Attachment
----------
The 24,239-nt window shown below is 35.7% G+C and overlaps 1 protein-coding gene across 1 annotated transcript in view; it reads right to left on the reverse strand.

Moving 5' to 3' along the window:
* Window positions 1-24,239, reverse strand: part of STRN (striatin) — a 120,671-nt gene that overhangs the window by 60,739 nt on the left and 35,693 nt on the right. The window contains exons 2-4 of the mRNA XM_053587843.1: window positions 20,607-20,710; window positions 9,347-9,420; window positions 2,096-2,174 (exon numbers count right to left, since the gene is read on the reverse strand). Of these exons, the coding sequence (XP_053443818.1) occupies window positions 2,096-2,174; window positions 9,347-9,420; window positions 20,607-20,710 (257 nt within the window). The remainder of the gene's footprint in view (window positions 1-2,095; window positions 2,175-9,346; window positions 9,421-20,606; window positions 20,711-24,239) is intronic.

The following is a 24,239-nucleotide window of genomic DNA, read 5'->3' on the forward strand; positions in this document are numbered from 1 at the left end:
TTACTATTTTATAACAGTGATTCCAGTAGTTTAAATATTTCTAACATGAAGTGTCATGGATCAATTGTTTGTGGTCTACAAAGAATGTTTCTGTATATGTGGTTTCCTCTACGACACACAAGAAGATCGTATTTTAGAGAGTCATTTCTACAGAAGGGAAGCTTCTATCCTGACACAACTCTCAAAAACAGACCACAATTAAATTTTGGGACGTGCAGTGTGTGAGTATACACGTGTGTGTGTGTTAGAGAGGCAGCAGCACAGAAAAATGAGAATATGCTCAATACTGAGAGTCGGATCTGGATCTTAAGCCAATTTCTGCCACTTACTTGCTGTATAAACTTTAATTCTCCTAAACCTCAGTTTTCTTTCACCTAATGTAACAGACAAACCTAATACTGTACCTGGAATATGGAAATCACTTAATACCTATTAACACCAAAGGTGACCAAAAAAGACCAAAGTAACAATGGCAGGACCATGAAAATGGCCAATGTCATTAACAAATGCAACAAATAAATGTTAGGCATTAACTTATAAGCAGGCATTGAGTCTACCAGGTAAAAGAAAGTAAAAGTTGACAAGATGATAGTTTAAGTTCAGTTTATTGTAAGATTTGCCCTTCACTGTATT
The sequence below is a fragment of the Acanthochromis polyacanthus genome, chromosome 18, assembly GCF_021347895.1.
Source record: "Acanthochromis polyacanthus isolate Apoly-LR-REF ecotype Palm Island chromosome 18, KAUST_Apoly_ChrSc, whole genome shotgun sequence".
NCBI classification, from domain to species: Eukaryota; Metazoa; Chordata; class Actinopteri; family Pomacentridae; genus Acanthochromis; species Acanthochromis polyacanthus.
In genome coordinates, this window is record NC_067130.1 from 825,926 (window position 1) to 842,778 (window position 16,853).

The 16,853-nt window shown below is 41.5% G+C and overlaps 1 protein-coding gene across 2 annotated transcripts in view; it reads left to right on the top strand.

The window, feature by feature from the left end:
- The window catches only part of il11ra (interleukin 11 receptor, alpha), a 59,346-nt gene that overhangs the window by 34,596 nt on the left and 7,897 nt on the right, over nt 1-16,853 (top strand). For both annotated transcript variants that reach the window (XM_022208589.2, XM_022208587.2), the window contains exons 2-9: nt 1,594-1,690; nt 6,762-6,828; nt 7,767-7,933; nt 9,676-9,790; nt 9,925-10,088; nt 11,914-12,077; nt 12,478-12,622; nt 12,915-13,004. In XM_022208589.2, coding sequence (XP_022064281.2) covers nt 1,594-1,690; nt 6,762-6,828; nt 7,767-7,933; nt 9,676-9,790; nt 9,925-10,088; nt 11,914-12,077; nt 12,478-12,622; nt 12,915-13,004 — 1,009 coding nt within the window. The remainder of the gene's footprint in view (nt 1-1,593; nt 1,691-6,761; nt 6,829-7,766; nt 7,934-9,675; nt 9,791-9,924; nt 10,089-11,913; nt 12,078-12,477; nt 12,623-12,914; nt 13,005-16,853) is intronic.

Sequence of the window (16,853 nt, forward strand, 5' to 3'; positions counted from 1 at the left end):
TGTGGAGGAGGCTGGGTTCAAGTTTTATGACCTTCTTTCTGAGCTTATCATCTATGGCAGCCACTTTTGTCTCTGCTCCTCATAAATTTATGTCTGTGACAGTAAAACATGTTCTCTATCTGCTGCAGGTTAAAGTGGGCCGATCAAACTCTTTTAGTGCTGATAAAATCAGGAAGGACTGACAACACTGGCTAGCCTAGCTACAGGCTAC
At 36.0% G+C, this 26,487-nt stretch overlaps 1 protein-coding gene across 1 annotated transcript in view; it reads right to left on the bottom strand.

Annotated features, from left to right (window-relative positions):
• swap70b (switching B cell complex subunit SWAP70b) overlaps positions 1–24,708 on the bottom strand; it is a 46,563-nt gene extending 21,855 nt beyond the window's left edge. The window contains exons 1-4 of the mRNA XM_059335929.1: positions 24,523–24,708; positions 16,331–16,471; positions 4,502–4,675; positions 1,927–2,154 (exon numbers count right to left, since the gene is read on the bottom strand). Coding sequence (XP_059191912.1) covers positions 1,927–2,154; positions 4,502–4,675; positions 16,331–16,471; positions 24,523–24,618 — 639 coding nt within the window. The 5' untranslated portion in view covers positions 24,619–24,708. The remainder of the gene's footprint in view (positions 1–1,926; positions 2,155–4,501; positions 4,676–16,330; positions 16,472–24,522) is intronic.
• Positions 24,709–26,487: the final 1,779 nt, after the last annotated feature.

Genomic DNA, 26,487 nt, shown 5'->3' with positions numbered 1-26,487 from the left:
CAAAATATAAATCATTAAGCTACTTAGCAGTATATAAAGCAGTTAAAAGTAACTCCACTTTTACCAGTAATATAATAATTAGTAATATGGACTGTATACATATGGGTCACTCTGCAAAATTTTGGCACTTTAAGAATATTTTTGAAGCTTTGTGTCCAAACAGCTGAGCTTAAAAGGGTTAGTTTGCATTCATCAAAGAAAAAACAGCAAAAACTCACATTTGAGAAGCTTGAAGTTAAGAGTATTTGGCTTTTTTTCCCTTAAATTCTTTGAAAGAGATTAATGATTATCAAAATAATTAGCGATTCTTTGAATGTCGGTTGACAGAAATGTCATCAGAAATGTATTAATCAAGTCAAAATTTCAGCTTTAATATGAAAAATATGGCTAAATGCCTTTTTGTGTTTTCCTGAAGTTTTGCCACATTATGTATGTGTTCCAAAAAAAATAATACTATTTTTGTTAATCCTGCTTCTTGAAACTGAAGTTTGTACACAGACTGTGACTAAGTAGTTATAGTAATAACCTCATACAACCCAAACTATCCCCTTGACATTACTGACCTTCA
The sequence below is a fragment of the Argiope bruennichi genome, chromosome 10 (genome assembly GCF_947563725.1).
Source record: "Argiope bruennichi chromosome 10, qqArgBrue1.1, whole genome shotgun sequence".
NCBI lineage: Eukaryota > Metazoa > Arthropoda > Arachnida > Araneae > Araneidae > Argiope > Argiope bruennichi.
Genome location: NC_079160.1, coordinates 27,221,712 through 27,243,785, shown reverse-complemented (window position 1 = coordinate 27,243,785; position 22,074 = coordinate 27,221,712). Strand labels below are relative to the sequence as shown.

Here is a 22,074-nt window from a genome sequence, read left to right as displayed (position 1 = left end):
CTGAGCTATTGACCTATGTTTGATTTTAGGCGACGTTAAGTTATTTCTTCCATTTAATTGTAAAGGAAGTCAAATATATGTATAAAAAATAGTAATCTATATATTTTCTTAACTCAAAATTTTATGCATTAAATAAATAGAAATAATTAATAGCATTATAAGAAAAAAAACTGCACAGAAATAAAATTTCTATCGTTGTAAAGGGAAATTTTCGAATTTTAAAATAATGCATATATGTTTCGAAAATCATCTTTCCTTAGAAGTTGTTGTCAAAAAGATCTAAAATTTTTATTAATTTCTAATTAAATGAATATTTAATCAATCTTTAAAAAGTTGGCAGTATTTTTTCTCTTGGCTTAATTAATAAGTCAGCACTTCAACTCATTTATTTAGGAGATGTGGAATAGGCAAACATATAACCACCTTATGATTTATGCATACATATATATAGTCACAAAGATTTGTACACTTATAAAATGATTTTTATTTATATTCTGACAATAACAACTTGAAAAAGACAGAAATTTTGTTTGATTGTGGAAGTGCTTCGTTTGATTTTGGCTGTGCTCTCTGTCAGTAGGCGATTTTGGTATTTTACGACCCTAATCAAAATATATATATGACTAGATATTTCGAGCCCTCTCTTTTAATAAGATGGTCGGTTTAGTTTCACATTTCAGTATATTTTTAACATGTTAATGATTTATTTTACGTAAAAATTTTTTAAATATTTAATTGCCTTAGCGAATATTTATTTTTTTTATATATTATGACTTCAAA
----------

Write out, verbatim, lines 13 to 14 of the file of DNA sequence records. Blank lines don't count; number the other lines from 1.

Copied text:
Sequence of the window (16,853 nt, forward strand, 5' to 3'; positions counted from 1 at the left end):
TGTGGAGGAGGCTGGGTTCAAGTTTTATGACCTTCTTTCTGAGCTTATCATCTATGGCAGCCACTTTTGTCTCTGCTCCTCATAAATTTATGTCTGTGACAGTAAAACATGTTCTCTATCTGCTGCAGGTTAAAGTGGGCCGATCAAACTCTTTTAGTGCTGATAAAATCAGGAAGGACTGACAACACTGGCTAGCCTAGCTACAGGCTAC